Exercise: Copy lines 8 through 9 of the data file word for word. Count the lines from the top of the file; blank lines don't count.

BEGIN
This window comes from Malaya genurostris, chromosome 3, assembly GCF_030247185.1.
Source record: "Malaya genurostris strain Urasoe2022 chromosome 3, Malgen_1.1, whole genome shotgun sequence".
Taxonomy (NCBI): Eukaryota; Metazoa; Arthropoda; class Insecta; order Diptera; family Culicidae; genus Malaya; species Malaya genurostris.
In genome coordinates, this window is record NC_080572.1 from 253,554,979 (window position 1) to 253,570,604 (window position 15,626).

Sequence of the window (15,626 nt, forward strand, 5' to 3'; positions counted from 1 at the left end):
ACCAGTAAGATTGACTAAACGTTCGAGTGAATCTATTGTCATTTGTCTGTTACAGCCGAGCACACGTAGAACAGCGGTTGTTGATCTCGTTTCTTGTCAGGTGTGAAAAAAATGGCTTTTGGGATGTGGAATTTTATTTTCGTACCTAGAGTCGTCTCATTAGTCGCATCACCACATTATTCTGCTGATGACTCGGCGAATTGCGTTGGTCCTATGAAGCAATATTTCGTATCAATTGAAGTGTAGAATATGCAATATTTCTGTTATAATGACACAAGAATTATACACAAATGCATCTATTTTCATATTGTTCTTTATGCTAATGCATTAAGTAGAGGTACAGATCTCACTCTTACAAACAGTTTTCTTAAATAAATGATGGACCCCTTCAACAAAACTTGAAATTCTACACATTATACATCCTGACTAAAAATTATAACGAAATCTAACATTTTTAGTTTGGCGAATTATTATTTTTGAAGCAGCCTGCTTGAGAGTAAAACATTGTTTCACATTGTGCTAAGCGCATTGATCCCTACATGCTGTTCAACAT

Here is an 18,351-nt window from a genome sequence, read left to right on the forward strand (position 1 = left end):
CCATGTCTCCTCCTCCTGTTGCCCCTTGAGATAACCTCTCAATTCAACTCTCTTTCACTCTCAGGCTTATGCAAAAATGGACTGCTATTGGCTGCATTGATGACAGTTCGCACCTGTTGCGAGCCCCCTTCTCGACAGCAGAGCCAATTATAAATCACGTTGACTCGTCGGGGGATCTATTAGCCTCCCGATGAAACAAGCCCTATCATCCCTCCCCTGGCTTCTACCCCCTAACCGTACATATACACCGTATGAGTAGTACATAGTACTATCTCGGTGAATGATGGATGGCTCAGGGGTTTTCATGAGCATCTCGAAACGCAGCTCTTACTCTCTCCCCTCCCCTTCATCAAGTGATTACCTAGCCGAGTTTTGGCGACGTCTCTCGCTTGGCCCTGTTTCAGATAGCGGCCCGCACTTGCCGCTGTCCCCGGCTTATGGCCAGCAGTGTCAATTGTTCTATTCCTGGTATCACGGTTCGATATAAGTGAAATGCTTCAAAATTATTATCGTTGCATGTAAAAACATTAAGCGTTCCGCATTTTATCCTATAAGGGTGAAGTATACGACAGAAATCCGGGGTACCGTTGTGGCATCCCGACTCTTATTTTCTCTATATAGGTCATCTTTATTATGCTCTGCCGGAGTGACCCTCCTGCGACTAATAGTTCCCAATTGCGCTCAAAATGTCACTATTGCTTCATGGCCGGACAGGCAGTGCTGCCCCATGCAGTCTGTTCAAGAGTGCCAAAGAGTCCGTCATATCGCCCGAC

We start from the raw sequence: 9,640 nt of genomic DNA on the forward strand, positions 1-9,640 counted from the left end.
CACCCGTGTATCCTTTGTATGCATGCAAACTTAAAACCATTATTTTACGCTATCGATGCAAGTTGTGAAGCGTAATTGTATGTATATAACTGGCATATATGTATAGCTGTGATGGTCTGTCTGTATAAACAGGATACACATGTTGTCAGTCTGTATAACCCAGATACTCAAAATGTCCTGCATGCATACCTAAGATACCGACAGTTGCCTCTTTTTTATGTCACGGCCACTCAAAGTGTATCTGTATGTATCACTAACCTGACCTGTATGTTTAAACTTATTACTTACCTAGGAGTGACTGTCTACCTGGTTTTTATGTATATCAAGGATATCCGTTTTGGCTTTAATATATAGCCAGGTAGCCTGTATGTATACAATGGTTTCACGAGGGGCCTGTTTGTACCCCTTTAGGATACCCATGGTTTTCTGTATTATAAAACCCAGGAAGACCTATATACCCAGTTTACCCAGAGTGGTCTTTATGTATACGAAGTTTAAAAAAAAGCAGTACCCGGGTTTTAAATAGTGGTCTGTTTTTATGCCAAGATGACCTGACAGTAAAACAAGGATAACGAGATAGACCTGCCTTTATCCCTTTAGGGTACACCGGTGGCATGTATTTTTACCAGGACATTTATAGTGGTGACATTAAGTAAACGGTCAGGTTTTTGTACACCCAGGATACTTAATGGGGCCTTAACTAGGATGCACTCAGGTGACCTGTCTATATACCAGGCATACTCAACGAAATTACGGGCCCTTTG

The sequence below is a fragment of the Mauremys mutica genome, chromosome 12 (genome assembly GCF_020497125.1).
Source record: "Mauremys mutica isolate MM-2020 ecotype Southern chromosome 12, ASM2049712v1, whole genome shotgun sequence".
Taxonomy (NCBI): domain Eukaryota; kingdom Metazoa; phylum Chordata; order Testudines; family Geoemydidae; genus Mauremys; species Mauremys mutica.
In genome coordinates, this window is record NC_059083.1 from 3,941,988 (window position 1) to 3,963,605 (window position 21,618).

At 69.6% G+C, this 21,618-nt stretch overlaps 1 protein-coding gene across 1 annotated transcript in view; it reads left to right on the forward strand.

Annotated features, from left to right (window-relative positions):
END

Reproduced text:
CCATGTCTCCTCCTCCTGTTGCCCCTTGAGATAACCTCTCAATTCAACTCTCTTTCACTCTCAGGCTTATGCAAAAATGGACTGCTATTGGCTGCATTGATGACAGTTCGCACCTGTTGCGAGCCCCCTTCTCGACAGCAGAGCCAATTATAAATCACGTTGACTCGTCGGGGGATCTATTAGCCTCCCGATGAAACAAGCCCTATCATCCCTCCCCTGGCTTCTACCCCCTAACCGTACATATACACCGTATGAGTAGTACATAGTACTATCTCGGTGAATGATGGATGGCTCAGGGGTTTTCATGAGCATCTCGAAACGCAGCTCTTACTCTCTCCCCTCCCCTTCATCAAGTGATTACCTAGCCGAGTTTTGGCGACGTCTCTCGCTTGGCCCTGTTTCAGATAGCGGCCCGCACTTGCCGCTGTCCCCGGCTTATGGCCAGCAGTGTCAATTGTTCTATTCCTGGTATCACGGTTCGATATAAGTGAAATGCTTCAAAATTATTATCGTTGCATGTAAAAACATTAAGCGTTCCGCATTTTATCCTATAAGGGTGAAGTATACGACAGAAATCCGGGGTACCGTTGTGGCATCCCGACTCTTATTTTCTCTATATAGGTCATCTTTATTATGCTCTGCCGGAGTGACCCTCCTGCGACTAATAGTTCCCAATTGCGCTCAAAATGTCACTATTGCTTCATGGCCGGACAGGCAGTGCTGCCCCATGCAGTCTGTTCAAGAGTGCCAAAGAGTCCGTCATATCGCCCGAC

We start from the raw sequence: 9,640 nt of genomic DNA on the forward strand, positions 1-9,640 counted from the left end.